Competency-based e-learning modules fast-track employee development, verification process
By Klaus Rimke, Newsco International Energy Services
Understanding the terms “competent” and “competency assessment” are integral to any safety program, as both terms are being used with increasing frequency within the context of occupational health and safety (OHS).
Legally, it is the employer’s responsibility to demonstrate its due diligence to appropriately train all employees. Therefore, it is integral that employers can demonstrate the competency of its employees.
In case of an OHS incident, if it cannot be proven that a worker was competent or that everything “reasonably practicable” was done to ensure a worker’s competence, the organization may be charged and held liable.
In 2008, Newsco International Energy Services implemented an e-learning approach to meet and exceed regulatory requirements, which has proven beneficial in controlling compliance requirements and improving both service quality and the corporate safety record. Competency-based operating training modules were developed and integrated with applicable OHS programs, allowing for significant expedition of the training and verification process for employees. This approach included the ability to track and verify both theoretical and practical comprehension.
In the oil and gas industry, many service companies are not regulated by set standards as found in the automotive, construction and medical fields, where government standards with approved training curriculums are established through colleges and universities issuing licenses and diplomas. A comprehensive apprenticeship for the company-specific job descriptions was therefore required to assist Newsco in meeting the following goals:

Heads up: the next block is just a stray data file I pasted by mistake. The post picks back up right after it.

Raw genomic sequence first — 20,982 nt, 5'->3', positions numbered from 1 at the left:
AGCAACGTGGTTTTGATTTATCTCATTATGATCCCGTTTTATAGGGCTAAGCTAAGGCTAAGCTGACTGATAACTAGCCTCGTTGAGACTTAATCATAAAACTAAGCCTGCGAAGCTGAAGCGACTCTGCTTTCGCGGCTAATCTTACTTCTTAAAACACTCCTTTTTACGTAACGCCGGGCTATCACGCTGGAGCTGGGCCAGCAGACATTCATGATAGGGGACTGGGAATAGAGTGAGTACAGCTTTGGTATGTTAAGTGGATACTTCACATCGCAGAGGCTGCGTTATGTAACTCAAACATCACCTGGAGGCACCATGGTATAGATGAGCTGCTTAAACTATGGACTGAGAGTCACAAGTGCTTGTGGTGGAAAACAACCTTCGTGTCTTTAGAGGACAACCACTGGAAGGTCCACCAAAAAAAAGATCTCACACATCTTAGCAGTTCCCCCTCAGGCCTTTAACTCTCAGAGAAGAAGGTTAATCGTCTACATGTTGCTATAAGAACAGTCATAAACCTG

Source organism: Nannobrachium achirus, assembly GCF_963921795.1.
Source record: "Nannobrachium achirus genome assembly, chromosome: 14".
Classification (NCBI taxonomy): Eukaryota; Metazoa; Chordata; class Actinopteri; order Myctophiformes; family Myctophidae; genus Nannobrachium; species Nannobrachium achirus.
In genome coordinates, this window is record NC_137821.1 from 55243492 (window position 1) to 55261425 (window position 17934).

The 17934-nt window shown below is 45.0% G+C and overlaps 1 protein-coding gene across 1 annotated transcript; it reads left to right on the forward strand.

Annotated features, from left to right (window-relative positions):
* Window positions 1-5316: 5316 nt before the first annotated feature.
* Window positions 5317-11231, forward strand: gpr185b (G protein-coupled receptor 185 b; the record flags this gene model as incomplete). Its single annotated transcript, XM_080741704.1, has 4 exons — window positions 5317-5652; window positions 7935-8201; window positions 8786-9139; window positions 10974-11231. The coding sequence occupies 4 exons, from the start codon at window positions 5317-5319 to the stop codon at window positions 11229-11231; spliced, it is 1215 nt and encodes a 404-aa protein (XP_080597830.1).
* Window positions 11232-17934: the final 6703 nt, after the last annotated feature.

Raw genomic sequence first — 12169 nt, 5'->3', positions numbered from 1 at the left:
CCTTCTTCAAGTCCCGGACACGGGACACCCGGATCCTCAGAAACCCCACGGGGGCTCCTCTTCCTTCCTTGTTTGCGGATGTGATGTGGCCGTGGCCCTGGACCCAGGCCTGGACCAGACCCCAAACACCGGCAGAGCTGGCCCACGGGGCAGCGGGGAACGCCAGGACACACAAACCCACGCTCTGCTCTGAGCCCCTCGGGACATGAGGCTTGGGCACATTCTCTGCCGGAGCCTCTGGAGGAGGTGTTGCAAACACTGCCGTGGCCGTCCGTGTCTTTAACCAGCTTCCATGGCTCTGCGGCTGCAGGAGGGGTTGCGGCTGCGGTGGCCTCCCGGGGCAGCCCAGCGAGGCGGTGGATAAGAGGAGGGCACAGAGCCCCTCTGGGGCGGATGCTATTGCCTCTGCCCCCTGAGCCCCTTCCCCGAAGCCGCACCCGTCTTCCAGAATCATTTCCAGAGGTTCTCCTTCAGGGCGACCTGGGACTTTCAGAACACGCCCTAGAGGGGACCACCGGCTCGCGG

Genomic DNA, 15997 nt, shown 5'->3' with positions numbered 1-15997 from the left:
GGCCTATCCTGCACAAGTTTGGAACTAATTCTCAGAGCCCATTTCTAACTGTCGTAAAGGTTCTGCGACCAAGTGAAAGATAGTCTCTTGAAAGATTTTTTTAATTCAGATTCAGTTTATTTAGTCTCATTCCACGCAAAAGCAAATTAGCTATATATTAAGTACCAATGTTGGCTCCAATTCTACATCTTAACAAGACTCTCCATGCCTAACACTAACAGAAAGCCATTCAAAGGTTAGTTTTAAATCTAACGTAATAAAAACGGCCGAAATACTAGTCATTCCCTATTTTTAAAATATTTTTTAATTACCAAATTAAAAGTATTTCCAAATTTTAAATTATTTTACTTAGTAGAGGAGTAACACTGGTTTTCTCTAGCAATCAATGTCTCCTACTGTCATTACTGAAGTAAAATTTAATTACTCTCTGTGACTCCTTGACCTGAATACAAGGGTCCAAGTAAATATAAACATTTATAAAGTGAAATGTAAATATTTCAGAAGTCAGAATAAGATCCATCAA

• Online certification for IADC Rig Pass and Safe Gulf for its global operations;
• 100% compliance with all owner clients in ISNetworld;
• Exceeding certificate of recognition by maintaining a mean audit score of over 90%;
• Meet all requirements for Industry Recommended Practices (IRP-16); and
• Leading industry standards for measurement while drilling (MWD) operators, directional drillers, lab technicians and office personnel.
Task hazard assessments
Breaking down the business model into independent tasks to build task hazard assessments or JSAs that apply to each and every job description is a daunting task. As a starting point, the following eight areas must be addressed and documented: